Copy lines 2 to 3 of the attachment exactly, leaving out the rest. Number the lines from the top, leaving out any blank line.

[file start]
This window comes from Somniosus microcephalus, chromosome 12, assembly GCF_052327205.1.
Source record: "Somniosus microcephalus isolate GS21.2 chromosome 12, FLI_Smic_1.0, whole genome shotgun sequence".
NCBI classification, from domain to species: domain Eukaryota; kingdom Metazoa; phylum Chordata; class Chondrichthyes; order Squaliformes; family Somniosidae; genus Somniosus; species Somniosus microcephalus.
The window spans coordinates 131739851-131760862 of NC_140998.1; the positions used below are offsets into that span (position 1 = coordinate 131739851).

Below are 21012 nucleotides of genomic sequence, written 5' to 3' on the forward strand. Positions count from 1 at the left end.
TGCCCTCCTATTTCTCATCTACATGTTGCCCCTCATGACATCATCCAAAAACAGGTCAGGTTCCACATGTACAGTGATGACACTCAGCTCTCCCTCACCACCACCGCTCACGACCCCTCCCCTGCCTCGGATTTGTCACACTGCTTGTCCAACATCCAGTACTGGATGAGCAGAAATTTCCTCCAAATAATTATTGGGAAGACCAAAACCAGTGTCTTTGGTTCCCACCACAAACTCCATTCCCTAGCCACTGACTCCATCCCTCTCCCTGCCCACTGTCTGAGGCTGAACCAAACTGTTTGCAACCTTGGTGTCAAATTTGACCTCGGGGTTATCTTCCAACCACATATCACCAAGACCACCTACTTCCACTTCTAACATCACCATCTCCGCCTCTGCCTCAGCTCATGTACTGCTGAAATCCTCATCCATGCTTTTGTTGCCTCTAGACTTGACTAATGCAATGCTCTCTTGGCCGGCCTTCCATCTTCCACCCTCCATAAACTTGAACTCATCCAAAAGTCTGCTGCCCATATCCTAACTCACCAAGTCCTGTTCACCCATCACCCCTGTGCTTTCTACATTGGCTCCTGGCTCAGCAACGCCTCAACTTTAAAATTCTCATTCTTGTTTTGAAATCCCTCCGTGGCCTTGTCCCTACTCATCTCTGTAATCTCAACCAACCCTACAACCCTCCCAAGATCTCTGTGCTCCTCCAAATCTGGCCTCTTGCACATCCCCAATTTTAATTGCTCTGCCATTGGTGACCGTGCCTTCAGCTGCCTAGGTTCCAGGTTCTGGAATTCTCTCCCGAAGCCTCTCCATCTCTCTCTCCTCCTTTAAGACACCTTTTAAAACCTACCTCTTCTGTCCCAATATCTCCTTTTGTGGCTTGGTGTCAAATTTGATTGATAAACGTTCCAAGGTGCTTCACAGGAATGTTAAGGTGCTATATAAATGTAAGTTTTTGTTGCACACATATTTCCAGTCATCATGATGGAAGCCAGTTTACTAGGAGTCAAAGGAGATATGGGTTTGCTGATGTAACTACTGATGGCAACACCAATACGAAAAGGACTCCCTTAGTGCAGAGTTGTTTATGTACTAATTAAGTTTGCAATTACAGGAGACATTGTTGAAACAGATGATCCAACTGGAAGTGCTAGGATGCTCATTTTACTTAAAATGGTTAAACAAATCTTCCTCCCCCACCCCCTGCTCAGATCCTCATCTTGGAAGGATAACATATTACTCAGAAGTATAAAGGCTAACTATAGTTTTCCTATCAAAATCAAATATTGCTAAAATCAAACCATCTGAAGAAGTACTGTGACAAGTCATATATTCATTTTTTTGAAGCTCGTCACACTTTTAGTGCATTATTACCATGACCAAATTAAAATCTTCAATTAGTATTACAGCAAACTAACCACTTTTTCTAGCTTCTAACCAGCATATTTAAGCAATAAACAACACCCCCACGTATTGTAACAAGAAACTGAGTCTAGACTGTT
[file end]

Source record: "Somniosus microcephalus isolate GS21.2 chromosome 12, FLI_Smic_1.0, whole genome shotgun sequence".
NCBI classification, from domain to species: domain Eukaryota; kingdom Metazoa; phylum Chordata; class Chondrichthyes; order Squaliformes; family Somniosidae; genus Somniosus; species Somniosus microcephalus.